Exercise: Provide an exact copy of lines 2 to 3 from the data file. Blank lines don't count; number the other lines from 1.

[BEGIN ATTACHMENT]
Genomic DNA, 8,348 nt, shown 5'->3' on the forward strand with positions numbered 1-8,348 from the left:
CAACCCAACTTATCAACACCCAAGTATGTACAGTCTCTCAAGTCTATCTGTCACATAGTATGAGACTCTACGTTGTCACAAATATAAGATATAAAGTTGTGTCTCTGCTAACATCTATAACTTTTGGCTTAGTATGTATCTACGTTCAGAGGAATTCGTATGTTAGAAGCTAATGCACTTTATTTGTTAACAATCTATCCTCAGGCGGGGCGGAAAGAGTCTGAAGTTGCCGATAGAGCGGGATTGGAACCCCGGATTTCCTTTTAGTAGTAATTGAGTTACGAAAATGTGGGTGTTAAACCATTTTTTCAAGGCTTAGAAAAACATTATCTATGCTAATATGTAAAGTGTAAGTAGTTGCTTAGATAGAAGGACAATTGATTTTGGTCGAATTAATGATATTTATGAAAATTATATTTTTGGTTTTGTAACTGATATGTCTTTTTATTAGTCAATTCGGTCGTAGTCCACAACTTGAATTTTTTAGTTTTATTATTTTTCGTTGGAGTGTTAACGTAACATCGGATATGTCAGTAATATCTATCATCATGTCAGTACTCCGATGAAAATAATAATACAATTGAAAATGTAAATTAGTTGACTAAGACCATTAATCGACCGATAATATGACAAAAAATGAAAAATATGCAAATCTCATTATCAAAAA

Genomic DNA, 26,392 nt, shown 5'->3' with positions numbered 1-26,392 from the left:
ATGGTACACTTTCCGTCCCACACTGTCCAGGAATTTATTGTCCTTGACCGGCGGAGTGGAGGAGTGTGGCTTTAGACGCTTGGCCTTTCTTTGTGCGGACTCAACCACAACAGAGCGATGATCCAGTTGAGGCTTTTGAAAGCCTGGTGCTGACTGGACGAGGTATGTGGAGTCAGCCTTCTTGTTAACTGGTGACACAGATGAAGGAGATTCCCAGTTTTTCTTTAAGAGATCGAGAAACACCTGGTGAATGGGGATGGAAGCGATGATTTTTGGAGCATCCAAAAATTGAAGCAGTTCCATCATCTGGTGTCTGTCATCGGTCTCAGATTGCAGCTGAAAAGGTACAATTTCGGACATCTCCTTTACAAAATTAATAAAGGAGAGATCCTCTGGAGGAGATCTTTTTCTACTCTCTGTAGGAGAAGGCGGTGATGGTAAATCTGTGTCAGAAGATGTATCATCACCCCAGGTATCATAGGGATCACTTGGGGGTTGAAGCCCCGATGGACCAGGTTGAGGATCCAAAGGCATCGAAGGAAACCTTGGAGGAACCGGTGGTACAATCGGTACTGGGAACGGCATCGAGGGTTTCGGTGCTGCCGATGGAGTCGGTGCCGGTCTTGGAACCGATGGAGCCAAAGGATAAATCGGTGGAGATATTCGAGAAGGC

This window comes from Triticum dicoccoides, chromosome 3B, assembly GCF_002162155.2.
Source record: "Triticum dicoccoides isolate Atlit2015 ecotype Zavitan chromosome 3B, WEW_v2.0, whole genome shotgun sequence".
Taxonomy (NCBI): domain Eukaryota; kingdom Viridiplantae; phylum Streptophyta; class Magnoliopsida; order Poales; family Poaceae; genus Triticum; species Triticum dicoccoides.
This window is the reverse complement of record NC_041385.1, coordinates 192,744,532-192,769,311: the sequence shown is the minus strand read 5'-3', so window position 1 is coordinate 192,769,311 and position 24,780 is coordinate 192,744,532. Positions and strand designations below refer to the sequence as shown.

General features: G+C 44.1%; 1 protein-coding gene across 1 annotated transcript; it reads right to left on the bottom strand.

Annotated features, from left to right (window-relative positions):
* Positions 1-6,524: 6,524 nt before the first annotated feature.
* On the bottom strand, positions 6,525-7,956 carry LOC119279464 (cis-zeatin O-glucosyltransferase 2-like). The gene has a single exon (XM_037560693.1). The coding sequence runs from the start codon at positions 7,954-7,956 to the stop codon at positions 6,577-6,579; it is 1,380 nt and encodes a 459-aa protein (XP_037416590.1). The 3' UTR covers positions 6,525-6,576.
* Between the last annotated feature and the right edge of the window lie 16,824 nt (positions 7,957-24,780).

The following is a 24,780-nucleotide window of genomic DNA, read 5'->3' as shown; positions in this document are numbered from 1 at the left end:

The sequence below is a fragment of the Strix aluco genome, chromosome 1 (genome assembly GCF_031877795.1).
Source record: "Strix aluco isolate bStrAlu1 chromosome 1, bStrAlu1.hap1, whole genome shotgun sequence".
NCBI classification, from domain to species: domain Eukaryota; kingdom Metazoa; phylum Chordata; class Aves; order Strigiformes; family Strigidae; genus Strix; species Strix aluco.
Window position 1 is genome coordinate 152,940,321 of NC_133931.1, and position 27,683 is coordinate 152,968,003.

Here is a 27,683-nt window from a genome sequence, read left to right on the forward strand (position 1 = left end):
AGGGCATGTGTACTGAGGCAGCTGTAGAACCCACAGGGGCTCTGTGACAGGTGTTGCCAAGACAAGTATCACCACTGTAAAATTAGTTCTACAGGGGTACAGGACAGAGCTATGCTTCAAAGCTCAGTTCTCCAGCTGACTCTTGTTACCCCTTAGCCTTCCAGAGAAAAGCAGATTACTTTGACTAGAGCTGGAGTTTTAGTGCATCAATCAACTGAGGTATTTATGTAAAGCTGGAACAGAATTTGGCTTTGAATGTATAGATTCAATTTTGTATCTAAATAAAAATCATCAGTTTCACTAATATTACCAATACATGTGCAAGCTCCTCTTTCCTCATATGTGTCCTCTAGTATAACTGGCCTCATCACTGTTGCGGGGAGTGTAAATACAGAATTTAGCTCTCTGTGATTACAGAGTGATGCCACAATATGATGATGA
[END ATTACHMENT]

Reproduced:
CAACCCAACTTATCAACACCCAAGTATGTACAGTCTCTCAAGTCTATCTGTCACATAGTATGAGACTCTACGTTGTCACAAATATAAGATATAAAGTTGTGTCTCTGCTAACATCTATAACTTTTGGCTTAGTATGTATCTACGTTCAGAGGAATTCGTATGTTAGAAGCTAATGCACTTTATTTGTTAACAATCTATCCTCAGGCGGGGCGGAAAGAGTCTGAAGTTGCCGATAGAGCGGGATTGGAACCCCGGATTTCCTTTTAGTAGTAATTGAGTTACGAAAATGTGGGTGTTAAACCATTTTTTCAAGGCTTAGAAAAACATTATCTATGCTAATATGTAAAGTGTAAGTAGTTGCTTAGATAGAAGGACAATTGATTTTGGTCGAATTAATGATATTTATGAAAATTATATTTTTGGTTTTGTAACTGATATGTCTTTTTATTAGTCAATTCGGTCGTAGTCCACAACTTGAATTTTTTAGTTTTATTATTTTTCGTTGGAGTGTTAACGTAACATCGGATATGTCAGTAATATCTATCATCATGTCAGTACTCCGATGAAAATAATAATACAATTGAAAATGTAAATTAGTTGACTAAGACCATTAATCGACCGATAATATGACAAAAAATGAAAAATATGCAAATCTCATTATCAAAAA

Genomic DNA, 26,392 nt, shown 5'->3' with positions numbered 1-26,392 from the left: